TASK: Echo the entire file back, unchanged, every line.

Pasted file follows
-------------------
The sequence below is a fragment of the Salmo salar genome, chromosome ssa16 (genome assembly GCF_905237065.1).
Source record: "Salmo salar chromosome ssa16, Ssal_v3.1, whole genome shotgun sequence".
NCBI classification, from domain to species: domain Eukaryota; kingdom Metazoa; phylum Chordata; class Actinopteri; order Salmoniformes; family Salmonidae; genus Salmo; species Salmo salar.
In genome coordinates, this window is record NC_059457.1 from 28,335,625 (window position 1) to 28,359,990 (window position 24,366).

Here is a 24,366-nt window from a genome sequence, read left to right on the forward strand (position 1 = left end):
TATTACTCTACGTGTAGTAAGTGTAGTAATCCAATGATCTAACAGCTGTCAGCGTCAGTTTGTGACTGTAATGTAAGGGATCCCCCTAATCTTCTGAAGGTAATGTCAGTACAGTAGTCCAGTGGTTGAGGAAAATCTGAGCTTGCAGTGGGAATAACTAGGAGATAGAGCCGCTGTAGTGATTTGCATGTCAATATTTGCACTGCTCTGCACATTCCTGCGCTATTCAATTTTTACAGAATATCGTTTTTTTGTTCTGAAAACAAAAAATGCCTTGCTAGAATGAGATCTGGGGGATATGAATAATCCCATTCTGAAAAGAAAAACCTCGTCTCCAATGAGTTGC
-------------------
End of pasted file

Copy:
The sequence below is a fragment of the Salmo salar genome, chromosome ssa16 (genome assembly GCF_905237065.1).
Source record: "Salmo salar chromosome ssa16, Ssal_v3.1, whole genome shotgun sequence".
NCBI classification, from domain to species: domain Eukaryota; kingdom Metazoa; phylum Chordata; class Actinopteri; order Salmoniformes; family Salmonidae; genus Salmo; species Salmo salar.
In genome coordinates, this window is record NC_059457.1 from 28,335,625 (window position 1) to 28,359,990 (window position 24,366).

Here is a 24,366-nt window from a genome sequence, read left to right on the forward strand (position 1 = left end):
TATTACTCTACGTGTAGTAAGTGTAGTAATCCAATGATCTAACAGCTGTCAGCGTCAGTTTGTGACTGTAATGTAAGGGATCCCCCTAATCTTCTGAAGGTAATGTCAGTACAGTAGTCCAGTGGTTGAGGAAAATCTGAGCTTGCAGTGGGAATAACTAGGAGATAGAGCCGCTGTAGTGATTTGCATGTCAATATTTGCACTGCTCTGCACATTCCTGCGCTATTCAATTTTTACAGAATATCGTTTTTTTGTTCTGAAAACAAAAAATGCCTTGCTAGAATGAGATCTGGGGGATATGAATAATCCCATTCTGAAAAGAAAAACCTCGTCTCCAATGAGTTGC